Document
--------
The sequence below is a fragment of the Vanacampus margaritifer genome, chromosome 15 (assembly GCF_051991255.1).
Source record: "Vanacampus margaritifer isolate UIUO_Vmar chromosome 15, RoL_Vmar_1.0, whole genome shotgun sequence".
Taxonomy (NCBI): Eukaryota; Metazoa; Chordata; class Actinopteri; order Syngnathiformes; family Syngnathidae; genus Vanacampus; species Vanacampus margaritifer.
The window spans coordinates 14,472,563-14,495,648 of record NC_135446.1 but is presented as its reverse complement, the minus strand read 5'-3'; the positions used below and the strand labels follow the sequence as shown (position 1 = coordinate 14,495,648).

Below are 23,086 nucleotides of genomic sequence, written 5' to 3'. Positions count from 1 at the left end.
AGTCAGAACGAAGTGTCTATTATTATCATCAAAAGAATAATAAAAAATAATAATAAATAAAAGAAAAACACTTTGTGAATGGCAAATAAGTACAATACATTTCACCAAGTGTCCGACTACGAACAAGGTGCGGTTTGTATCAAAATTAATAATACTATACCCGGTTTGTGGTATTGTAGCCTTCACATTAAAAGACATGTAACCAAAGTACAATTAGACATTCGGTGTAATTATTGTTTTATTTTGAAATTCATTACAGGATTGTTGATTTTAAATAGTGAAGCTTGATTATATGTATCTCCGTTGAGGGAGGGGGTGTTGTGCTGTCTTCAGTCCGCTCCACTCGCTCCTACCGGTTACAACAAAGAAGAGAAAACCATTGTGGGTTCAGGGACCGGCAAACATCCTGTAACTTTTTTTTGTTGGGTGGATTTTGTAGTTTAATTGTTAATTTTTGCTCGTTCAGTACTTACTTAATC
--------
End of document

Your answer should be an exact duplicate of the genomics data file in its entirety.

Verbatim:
The sequence below is a fragment of the Vanacampus margaritifer genome, chromosome 15 (assembly GCF_051991255.1).
Source record: "Vanacampus margaritifer isolate UIUO_Vmar chromosome 15, RoL_Vmar_1.0, whole genome shotgun sequence".
Taxonomy (NCBI): Eukaryota; Metazoa; Chordata; class Actinopteri; order Syngnathiformes; family Syngnathidae; genus Vanacampus; species Vanacampus margaritifer.
The window spans coordinates 14,472,563-14,495,648 of record NC_135446.1 but is presented as its reverse complement, the minus strand read 5'-3'; the positions used below and the strand labels follow the sequence as shown (position 1 = coordinate 14,495,648).

Below are 23,086 nucleotides of genomic sequence, written 5' to 3'. Positions count from 1 at the left end.
AGTCAGAACGAAGTGTCTATTATTATCATCAAAAGAATAATAAAAAATAATAATAAATAAAAGAAAAACACTTTGTGAATGGCAAATAAGTACAATACATTTCACCAAGTGTCCGACTACGAACAAGGTGCGGTTTGTATCAAAATTAATAATACTATACCCGGTTTGTGGTATTGTAGCCTTCACATTAAAAGACATGTAACCAAAGTACAATTAGACATTCGGTGTAATTATTGTTTTATTTTGAAATTCATTACAGGATTGTTGATTTTAAATAGTGAAGCTTGATTATATGTATCTCCGTTGAGGGAGGGGGTGTTGTGCTGTCTTCAGTCCGCTCCACTCGCTCCTACCGGTTACAACAAAGAAGAGAAAACCATTGTGGGTTCAGGGACCGGCAAACATCCTGTAACTTTTTTTTGTTGGGTGGATTTTGTAGTTTAATTGTTAATTTTTGCTCGTTCAGTACTTACTTAATC